Sunday, October 07, 2007

A sad good bye

I just got wind of the news that must be circling all over Canada now: The Western Standard, published out of Calgary, is closing up shop. Permanently.

I can barely believe it. I was, as some of you might know, one of the first batch of interns the magazine accepted way back in the Summer of 2003 or 2004 (I can't quite remember).

Unlike every other magazine in Canada and the U.S., the Western Standard didn't have an internal hierarchy. They didn't play favourites with stories, or with personalities (well, maybe they did play favourites with Mark Steyn, but wouldn't you? Wouldn't anybody?). If you had a great story, they'd publish it. If the story was bound to raise the roof, they'd just go the extra mile to fact check it, to ensure that it was exactly right, and to run with it giving the writer the quiet confidence of knowing that they would stand by your story. The WS really did take responsibility, as a team, for anything that may have been written in their pages (the facts, anyway, if not always the viewpoint).

That's how I managed to get a cover story published as an intern. My piece on Dr. Chaoulli's Supreme Court challenge wasn't a slam-dunk. I mentioned the story to Kevin Libin, the then-ed-in-chief, and suggested that it might be worth a big write-up. I remember he just sort of scowled at me and asked me whether the good doctor had any hope in hell of winning. I said I didn't think so. So Kevin asked me what possible angle the story might have--why was it newsworthy to talk about a Supreme Court case that was going to fail?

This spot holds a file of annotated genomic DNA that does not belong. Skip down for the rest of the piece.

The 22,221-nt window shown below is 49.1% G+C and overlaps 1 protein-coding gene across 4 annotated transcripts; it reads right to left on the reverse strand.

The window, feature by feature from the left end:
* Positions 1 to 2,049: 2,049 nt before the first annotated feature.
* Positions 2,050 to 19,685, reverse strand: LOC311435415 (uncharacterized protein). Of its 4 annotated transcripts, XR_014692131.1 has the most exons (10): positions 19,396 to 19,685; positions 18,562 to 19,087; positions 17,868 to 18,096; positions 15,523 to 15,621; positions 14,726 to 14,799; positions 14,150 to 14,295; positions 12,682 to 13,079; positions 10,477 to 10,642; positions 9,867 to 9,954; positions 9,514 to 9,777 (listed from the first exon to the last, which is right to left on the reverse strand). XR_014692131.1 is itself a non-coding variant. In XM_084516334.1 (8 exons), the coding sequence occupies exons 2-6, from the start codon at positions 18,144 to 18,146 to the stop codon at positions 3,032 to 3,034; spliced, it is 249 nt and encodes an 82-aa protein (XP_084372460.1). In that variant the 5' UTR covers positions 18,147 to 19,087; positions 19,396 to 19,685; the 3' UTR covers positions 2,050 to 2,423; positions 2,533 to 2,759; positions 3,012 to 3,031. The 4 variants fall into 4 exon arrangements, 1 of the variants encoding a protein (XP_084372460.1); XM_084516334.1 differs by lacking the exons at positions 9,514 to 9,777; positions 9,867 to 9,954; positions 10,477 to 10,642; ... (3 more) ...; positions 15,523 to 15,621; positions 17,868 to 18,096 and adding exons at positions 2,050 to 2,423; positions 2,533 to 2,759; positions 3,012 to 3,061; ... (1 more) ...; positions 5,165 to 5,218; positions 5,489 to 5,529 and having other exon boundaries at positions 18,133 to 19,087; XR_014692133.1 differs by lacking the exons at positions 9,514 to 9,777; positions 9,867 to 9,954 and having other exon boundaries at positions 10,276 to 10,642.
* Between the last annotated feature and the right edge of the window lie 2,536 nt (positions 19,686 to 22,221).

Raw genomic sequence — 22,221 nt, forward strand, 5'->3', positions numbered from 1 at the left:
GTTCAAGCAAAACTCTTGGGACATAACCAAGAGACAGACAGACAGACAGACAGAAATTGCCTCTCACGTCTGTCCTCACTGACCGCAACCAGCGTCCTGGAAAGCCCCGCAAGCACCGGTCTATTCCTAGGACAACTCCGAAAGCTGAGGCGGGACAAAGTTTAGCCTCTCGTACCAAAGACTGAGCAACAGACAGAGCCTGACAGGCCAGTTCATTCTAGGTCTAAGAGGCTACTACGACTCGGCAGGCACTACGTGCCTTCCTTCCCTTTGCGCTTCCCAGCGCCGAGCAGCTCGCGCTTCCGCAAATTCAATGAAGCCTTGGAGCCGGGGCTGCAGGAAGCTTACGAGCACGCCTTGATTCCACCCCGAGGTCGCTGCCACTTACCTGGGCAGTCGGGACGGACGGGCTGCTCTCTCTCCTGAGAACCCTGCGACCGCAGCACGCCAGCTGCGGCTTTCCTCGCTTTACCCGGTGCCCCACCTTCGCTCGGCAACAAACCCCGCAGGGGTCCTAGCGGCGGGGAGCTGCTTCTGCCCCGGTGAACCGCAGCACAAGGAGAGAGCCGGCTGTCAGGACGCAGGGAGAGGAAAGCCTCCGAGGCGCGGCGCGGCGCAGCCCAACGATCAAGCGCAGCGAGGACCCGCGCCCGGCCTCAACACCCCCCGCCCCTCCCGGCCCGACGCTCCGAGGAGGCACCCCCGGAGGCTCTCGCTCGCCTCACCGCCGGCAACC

Take a step back for a moment with me. I don't remember exactly where I got news of the story from initially. It could have been Mike Cust, who would send me strange story ideas about two or three times a week (having people like Mike send you ideas is just about the best way to make your life easier as a reporter). I may have come across the story myself. Or, quite possibly, someone at the Fraser Institute may have pointed me in that direction. Or, less likely than Cust, but more likely than the Fraser Institute, it might have been my good friend Karen Selick who suggested it as a possible story.

However it came by my e-desk, I had heard of the challenge. I started digging. I checked all of the major newspapers and magazines. Not a word. Not even the mention that such a court case was on the SC docket. Nothing. Pure silence.

I called a couple of lawyers. Most of them told me, one after the other, that Chaoulli had no chance. No hope. That the Court accepted this case just to shut Chaoulli down, and to make it crystal clear that the Canadian government had every right to meddle in health care affairs, and to restrict and regulate according to the democratic decisions of Parliament.

But then I happened upon Dr. Brian Day. He was then the head of the Cambie Surgery Centre, a private hospital in British Columbia, and currently serves as the President of the Canadian Medical Association. He had status as an official intervenor. He insisted that Chaoulli wasn't just going to sway one or two justices, he told me, in no uncertain terms, that Chaoulli was going to win. He told me he would be willing to bet big money on it. He told me that, unless you were in the court room, watching the way the justices undressed and expressed subtly-hidden anger at the arguments of the government lawyers, you would think that Chaoulli had no chance. He was in the court room, however, on more than one occassion. And he told me that his impressions were clear, and forceful: The Court will side with Chaoulli.